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Open Access Publications from the University of California

Reduction in downstream test utilization following introduction of coronary computed tomography in a cardiology practice

  • Author(s): Karlsberg, Ronald P.
  • Budoff, Matthew J.
  • Thomson, Louise E.
  • Friedman, John D.
  • Berman, Daniel S.
  • et al.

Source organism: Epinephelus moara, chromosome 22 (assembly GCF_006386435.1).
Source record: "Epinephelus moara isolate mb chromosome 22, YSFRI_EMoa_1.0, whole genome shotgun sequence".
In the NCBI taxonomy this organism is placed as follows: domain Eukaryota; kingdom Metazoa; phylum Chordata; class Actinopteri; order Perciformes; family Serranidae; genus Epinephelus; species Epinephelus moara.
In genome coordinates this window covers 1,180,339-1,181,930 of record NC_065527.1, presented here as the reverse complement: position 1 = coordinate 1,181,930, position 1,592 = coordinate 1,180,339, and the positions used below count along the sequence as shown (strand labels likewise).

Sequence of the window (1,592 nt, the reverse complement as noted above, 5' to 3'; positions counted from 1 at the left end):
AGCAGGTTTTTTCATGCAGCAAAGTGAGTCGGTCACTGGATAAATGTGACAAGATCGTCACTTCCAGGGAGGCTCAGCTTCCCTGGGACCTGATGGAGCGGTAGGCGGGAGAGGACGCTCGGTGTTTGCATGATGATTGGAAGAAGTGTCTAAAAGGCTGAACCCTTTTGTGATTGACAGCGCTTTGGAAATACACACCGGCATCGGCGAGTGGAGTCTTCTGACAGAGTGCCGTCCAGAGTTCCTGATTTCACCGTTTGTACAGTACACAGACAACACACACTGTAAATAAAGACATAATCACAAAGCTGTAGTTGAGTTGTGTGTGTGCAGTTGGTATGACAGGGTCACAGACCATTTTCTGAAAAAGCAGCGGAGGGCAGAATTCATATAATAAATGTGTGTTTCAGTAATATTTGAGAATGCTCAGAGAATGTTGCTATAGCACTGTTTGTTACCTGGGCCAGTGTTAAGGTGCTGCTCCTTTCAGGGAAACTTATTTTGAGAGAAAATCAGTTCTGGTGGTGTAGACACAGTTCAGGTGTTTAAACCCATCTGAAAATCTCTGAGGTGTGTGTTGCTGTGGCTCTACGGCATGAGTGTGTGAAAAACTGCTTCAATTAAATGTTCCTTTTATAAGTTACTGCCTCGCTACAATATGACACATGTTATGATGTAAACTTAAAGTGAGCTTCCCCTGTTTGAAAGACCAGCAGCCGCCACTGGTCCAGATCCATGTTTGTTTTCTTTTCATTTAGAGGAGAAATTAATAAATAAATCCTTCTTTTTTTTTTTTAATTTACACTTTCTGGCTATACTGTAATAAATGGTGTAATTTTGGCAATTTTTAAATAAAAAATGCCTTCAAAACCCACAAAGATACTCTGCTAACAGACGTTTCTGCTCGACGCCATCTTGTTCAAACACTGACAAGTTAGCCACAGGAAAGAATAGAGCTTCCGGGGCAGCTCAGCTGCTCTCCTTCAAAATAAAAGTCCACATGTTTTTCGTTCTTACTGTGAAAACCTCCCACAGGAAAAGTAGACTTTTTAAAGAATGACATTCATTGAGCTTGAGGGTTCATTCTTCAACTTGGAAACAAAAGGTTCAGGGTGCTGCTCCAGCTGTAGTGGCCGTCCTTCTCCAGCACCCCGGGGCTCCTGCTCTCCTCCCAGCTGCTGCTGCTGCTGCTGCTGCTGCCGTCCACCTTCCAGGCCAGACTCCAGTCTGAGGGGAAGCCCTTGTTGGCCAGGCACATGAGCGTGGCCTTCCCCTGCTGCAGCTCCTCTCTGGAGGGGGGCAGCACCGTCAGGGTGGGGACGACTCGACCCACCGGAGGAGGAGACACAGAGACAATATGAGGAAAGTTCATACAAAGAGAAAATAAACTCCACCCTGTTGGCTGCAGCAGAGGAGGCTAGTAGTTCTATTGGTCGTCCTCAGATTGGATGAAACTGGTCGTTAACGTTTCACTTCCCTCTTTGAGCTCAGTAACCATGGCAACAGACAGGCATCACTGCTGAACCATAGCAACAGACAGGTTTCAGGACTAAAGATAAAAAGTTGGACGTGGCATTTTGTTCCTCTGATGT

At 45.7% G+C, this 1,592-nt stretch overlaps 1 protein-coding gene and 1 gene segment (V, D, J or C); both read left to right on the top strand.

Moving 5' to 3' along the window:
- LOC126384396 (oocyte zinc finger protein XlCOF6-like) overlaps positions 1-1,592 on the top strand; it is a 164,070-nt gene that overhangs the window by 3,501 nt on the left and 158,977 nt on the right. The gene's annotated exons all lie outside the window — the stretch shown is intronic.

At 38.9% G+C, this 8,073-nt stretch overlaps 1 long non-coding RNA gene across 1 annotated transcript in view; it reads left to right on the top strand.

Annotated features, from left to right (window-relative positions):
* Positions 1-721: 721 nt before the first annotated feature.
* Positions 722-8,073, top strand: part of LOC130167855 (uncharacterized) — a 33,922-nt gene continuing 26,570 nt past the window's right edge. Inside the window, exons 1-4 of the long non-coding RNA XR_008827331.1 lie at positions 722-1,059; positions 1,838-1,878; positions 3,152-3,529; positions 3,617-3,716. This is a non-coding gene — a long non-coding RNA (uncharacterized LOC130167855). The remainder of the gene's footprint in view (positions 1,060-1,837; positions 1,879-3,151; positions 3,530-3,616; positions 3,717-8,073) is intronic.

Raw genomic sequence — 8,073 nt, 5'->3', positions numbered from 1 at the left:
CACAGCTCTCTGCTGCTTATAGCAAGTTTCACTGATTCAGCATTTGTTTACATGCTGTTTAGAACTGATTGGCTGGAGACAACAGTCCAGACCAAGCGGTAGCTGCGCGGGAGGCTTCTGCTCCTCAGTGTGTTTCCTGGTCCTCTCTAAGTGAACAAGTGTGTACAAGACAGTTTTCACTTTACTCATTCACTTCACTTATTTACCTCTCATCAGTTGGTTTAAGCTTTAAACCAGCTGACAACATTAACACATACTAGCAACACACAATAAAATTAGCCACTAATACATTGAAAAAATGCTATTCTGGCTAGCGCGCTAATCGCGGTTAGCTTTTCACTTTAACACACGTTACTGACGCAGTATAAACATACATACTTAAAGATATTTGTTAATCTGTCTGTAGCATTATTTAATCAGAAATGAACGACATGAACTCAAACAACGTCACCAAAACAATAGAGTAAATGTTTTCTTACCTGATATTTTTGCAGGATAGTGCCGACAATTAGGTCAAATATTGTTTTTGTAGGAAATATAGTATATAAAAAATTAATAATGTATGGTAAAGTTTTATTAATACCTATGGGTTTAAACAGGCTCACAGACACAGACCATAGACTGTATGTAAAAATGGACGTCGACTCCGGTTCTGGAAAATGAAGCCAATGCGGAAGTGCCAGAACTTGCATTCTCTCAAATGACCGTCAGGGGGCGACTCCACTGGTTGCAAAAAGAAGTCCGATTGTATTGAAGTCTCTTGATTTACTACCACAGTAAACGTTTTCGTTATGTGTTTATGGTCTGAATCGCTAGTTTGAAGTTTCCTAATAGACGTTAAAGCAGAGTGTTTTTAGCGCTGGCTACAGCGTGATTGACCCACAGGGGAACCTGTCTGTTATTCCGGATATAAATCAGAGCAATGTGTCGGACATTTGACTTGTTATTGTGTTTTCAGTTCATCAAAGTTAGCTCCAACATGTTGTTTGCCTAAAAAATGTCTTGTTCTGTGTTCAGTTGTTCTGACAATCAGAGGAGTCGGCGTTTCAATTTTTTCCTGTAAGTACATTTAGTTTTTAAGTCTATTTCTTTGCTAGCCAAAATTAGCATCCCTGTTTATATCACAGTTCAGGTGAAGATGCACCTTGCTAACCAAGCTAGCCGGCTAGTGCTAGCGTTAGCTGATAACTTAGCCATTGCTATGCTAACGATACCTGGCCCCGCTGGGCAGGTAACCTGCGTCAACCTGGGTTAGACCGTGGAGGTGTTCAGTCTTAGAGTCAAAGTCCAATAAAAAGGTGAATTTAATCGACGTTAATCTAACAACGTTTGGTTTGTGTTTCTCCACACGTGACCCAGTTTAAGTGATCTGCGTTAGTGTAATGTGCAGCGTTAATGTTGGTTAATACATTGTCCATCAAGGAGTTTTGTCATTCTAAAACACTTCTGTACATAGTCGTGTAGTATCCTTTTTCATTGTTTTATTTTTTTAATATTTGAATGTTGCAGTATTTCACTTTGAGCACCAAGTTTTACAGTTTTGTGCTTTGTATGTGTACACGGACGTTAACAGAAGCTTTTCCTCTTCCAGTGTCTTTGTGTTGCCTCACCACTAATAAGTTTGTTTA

To compare utilization of non-invasive ischemic testing, invasive coronary angiography (ICA), and percutaneous coronary intervention (PCI) procedures before and after introduction of 64-slice multi-detector row coronary computed tomographic angiography (CCTA) in a large urban primary and consultative cardiology practice. We utilized a review of electronic medical records (NotesMD®) and the electronic practice management system (Megawest®) encompassing a 4-year period from 2004 to 2007 to determine the number of exercise treadmill (TME), supine bicycle exercise echocardiography (SBE), single photon emission computed tomography (SPECT) myocardial perfusion stress imaging (MPI), coronary calcium score (CCS), CCTA, ICA, and PCI procedures performed annually. Test utilization in the 2 years prior to and 2 years following availability of CCTA were compared. Over the 4-year period reviewed, the annual utilization of ICA decreased 45% (2,083 procedures in 2004 vs. 1,150 procedures in 2007, P < 0.01) and the percentage of ICA cases requiring PCI increased (19% in 2004 vs. 28% in 2007, P < 0.001). SPECT MPI decreased 19% (3,223 in 2004 vs. 2,614 in 2007 P < 0.02) and exercise stress treadmill testing decreased 49% (471 in 2004 vs. 241 in 2007 P < 0.02). Over the same period, there were no significant changes in measures of practice volume (office and hospital) or the annual incidence of PCI (405 cases in 2004 vs. 326 cases in 2007) but a higher percentage of patients with significant disease undergoing PCI 19% in 2004 vs. 29% in 2007 P < 0.01. Implementation of CCTA resulted in a significant decrease in ICA and a corresponding significant increase in the percentage of ICA cases requiring PCI, indicating that CCTA resulted in more accurate referral for ICA. The reduction in unnecessary ICA is associated with avoidance of potential morbidity and mortality associated with invasive diagnostic testing, reduction of downstream SPECT MPI and TME as well as substantial savings in health care dollars.

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